Quick, nimble and under appreciated
A shake down of three little fast fighters, the Abarth 595, VW UP! GTI and Suzuki Swift
It has been two decades now since the heyday of small fast cars and a cult following of enthusiasts that would swear their Saxo VTS was quicker than any Porsche around their local industrial estate. Modifications ranged from air filters and exhaust circumferences to rival the channel tunnel, to finely fettling of throttle bodies and delicate suspension tuning. Modifying went hand in hand with a new generation of car enthusiasts that could get their hands on relatively Hugh horsepower vehicles with slender kerb weights.
Times have moved on and with it the manufacturer's appetite to offer cars in the segment. Citroen’s C2 attempted to carry the relay from its predecessor but never hit the mark. Vauxhall and Ford matured their offerings with only one really bothering to keep competitive. Today, the market has become a shadow of its former glory with a cavernous gap between entry-level performance and heavy-hitting turbocharged hatchbacks that are heavy, expensive, and unable to be driven near a limit that doesn’t quickly take the occupants into license losing territory, Especially for those young enthusiasts that are battered with high insurance, stricter loan requirements, and stagnant wage growth.
So enthusiasts, young and old, desperate for something that’s power is more suited to the public road and with a redline that you can venture to over and over. What is left, don’t worry, there are still some crackers.
An initial health warning though, those that feel any car should be a hallmark of comfortable ride and master all the bases should look away, the cars in this test are delivering performance on a budget, and with a warranty.
First up is the UP! GTI, and I’m ready to declare it the winner before the test begins, but I quickly reign in my bias. Those wanting a little more than standard from the UO! GTI can visit esteemed engine tuners REVO who will offer an engine remap to squeeze some extra torque and power from the little turbo triple under the bonnet. However, we’ll stick with the standard offering in this test. Next up is the Suzuki Swift Sport, its ever eager attitude wins it a spot on a test with a sigh that it seems to be the only one keen to take on the UP! GTI on price, and even then it comes in several thousand pounds more. Last was some real head-scratching, it took time to really research a category that used to be easy to jump into with a sea of manufacturers desperately sniping at each other to tempt buyers, many of them looking for their entry into the quick car world. Today the UP! and Swift are left in relative peace to hoover up. Contenders considered were the Mazda 2 sport, discounted solely because even Mazda wouldn’t claim it was anywhere near what an MPS version would be. The i20N is discounted as quickly as it is considered due to being too expensive for this test, the same tripwire catches the Fiesta ST, both probably too thick on power for this test anyway. Some real head-scratching comes about when we band about other ideas, the Renault Twingo 133 and Vauxhall Corsa GSI have both come and gone without replacement. Within the VW group, the Ibiza FR is close enough on price but heavier and lacking any real involvement the UP! would quickly expose it as little more than filler for the test. Eventually, the Abarth 595 is agreed upon, looking very vulnerable to disappearing soon it is at least on sale for now.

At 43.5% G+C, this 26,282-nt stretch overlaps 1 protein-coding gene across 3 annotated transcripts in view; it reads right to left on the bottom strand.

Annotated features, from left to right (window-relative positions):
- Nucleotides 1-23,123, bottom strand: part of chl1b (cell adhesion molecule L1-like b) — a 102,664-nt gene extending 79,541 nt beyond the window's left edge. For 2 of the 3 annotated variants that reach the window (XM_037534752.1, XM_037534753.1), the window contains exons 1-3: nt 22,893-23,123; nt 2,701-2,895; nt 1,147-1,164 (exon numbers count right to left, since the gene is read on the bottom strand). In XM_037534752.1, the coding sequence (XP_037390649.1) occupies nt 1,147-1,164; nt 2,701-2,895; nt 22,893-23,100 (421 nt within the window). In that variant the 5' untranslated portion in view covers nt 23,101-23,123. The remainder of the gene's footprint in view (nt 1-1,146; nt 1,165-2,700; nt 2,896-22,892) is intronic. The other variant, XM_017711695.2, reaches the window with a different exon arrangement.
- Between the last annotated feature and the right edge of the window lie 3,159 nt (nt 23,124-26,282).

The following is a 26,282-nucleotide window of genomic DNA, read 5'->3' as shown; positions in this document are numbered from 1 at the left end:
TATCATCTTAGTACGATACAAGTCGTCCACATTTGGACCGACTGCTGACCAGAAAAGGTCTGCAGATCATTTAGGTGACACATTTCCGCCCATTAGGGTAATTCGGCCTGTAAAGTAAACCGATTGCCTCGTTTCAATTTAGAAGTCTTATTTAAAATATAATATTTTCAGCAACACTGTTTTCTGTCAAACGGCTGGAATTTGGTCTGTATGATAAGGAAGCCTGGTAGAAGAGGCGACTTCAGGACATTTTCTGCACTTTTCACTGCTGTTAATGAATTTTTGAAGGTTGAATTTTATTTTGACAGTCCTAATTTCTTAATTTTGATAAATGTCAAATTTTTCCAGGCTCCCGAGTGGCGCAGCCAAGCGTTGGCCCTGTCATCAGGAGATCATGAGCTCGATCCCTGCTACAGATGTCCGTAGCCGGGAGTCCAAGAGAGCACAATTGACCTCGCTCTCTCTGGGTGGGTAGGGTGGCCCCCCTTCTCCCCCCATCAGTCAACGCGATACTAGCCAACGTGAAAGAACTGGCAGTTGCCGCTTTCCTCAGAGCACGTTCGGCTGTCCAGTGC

Going back to budgets, the UP! Is sitting pretty, even with optional extras and extra doors it is cheapest to buy, and best on fuel. However, this is about fun so we’ve got our contenders, separated by a few thousand pounds, and lots of dealer offers of money off for particular finance deals, so what of the cars.
Any scrabbling for traction isn’t scary in the way it would be in fully-fledged hot hatches
Straight away the Abarth grabs attention, this little car isn’t just quick, it makes the feeling of speed constant, even a momentary kick of the accelerator gives a smile. The driving position is average, and the steering feels makes me wonder whether this is a natural successor to the Saxo generation with lots to improve but a decent enough chassis underneath you from the factory. The Suzuki is a more muted experience, even with bright yellow paintwork. Once opened up the engine leaves you cold but it redeems itself when the road begins to throw turns and twists at the wheels. The chassis feels very comfortable but it is happened by an engine that really doesn’t want to stretch itself, feeling exhausted and forced after some action. The UP takes on the same slip of tarmac and despite being treated like the smart kid of the glass with more difficult questions thrown it's way it still impresses.